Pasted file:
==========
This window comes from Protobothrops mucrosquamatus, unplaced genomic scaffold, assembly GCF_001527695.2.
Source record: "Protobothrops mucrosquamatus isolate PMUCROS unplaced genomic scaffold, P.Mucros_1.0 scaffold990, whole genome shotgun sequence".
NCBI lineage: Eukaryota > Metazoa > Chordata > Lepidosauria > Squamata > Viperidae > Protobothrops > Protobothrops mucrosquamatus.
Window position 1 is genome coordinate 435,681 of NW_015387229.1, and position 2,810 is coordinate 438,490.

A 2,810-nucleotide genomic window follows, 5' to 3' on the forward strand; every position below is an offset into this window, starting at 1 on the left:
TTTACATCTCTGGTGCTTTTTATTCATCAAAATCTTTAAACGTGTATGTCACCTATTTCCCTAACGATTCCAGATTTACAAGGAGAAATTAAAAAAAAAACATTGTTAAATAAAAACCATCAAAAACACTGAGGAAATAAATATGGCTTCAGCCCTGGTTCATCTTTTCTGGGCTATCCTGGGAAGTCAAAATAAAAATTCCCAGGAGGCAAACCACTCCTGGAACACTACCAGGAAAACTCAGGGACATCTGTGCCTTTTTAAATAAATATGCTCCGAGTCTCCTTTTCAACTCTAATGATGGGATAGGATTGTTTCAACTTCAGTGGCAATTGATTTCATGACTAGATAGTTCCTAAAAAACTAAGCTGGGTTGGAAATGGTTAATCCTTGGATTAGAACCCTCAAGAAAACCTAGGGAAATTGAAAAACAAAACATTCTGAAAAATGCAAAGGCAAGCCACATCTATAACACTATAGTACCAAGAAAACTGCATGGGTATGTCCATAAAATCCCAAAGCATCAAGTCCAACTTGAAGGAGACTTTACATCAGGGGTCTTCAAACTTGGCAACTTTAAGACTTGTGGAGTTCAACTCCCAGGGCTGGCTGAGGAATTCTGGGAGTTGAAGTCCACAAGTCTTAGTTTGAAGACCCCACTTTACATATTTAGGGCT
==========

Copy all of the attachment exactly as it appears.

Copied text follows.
This window comes from Protobothrops mucrosquamatus, unplaced genomic scaffold, assembly GCF_001527695.2.
Source record: "Protobothrops mucrosquamatus isolate PMUCROS unplaced genomic scaffold, P.Mucros_1.0 scaffold990, whole genome shotgun sequence".
NCBI lineage: Eukaryota > Metazoa > Chordata > Lepidosauria > Squamata > Viperidae > Protobothrops > Protobothrops mucrosquamatus.
Window position 1 is genome coordinate 435,681 of NW_015387229.1, and position 2,810 is coordinate 438,490.

A 2,810-nucleotide genomic window follows, 5' to 3' on the forward strand; every position below is an offset into this window, starting at 1 on the left:
TTTACATCTCTGGTGCTTTTTATTCATCAAAATCTTTAAACGTGTATGTCACCTATTTCCCTAACGATTCCAGATTTACAAGGAGAAATTAAAAAAAAAACATTGTTAAATAAAAACCATCAAAAACACTGAGGAAATAAATATGGCTTCAGCCCTGGTTCATCTTTTCTGGGCTATCCTGGGAAGTCAAAATAAAAATTCCCAGGAGGCAAACCACTCCTGGAACACTACCAGGAAAACTCAGGGACATCTGTGCCTTTTTAAATAAATATGCTCCGAGTCTCCTTTTCAACTCTAATGATGGGATAGGATTGTTTCAACTTCAGTGGCAATTGATTTCATGACTAGATAGTTCCTAAAAAACTAAGCTGGGTTGGAAATGGTTAATCCTTGGATTAGAACCCTCAAGAAAACCTAGGGAAATTGAAAAACAAAACATTCTGAAAAATGCAAAGGCAAGCCACATCTATAACACTATAGTACCAAGAAAACTGCATGGGTATGTCCATAAAATCCCAAAGCATCAAGTCCAACTTGAAGGAGACTTTACATCAGGGGTCTTCAAACTTGGCAACTTTAAGACTTGTGGAGTTCAACTCCCAGGGCTGGCTGAGGAATTCTGGGAGTTGAAGTCCACAAGTCTTAGTTTGAAGACCCCACTTTACATATTTAGGGCT